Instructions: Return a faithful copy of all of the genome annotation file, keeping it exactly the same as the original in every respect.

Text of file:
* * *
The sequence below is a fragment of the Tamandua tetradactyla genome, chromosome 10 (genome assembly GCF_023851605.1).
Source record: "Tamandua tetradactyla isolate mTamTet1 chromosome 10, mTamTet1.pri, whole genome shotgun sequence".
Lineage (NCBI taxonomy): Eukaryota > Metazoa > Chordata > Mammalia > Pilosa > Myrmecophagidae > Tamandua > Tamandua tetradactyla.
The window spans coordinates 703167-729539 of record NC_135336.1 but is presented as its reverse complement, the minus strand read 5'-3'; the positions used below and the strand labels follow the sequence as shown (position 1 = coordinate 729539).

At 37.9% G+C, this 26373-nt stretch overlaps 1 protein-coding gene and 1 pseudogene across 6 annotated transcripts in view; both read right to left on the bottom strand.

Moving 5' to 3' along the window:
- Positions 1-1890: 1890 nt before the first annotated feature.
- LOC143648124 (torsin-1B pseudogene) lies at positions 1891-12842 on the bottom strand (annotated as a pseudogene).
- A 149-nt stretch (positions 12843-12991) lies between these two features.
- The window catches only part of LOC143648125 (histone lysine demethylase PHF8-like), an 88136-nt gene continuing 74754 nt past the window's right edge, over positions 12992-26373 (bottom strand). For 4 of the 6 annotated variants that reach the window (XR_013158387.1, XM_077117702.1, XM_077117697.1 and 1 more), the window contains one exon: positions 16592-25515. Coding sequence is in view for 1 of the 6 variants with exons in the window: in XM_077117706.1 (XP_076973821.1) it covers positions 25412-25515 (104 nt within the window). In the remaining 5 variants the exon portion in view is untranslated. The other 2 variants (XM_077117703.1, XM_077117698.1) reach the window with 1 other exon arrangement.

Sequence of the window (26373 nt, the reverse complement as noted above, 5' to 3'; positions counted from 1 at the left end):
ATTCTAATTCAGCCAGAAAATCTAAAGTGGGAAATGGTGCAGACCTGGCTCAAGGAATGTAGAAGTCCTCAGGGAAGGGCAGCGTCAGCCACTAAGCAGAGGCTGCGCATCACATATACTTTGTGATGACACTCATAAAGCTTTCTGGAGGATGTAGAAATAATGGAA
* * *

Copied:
The sequence below is a fragment of the Tamandua tetradactyla genome, chromosome 10 (genome assembly GCF_023851605.1).
Source record: "Tamandua tetradactyla isolate mTamTet1 chromosome 10, mTamTet1.pri, whole genome shotgun sequence".
Lineage (NCBI taxonomy): Eukaryota > Metazoa > Chordata > Mammalia > Pilosa > Myrmecophagidae > Tamandua > Tamandua tetradactyla.
The window spans coordinates 703167-729539 of record NC_135336.1 but is presented as its reverse complement, the minus strand read 5'-3'; the positions used below and the strand labels follow the sequence as shown (position 1 = coordinate 729539).

At 37.9% G+C, this 26373-nt stretch overlaps 1 protein-coding gene and 1 pseudogene across 6 annotated transcripts in view; both read right to left on the bottom strand.

Moving 5' to 3' along the window:
- Positions 1-1890: 1890 nt before the first annotated feature.
- LOC143648124 (torsin-1B pseudogene) lies at positions 1891-12842 on the bottom strand (annotated as a pseudogene).
- A 149-nt stretch (positions 12843-12991) lies between these two features.
- The window catches only part of LOC143648125 (histone lysine demethylase PHF8-like), an 88136-nt gene continuing 74754 nt past the window's right edge, over positions 12992-26373 (bottom strand). For 4 of the 6 annotated variants that reach the window (XR_013158387.1, XM_077117702.1, XM_077117697.1 and 1 more), the window contains one exon: positions 16592-25515. Coding sequence is in view for 1 of the 6 variants with exons in the window: in XM_077117706.1 (XP_076973821.1) it covers positions 25412-25515 (104 nt within the window). In the remaining 5 variants the exon portion in view is untranslated. The other 2 variants (XM_077117703.1, XM_077117698.1) reach the window with 1 other exon arrangement.

Sequence of the window (26373 nt, the reverse complement as noted above, 5' to 3'; positions counted from 1 at the left end):
ATTCTAATTCAGCCAGAAAATCTAAAGTGGGAAATGGTGCAGACCTGGCTCAAGGAATGTAGAAGTCCTCAGGGAAGGGCAGCGTCAGCCACTAAGCAGAGGCTGCGCATCACATATACTTTGTGATGACACTCATAAAGCTTTCTGGAGGATGTAGAAATAATGGAA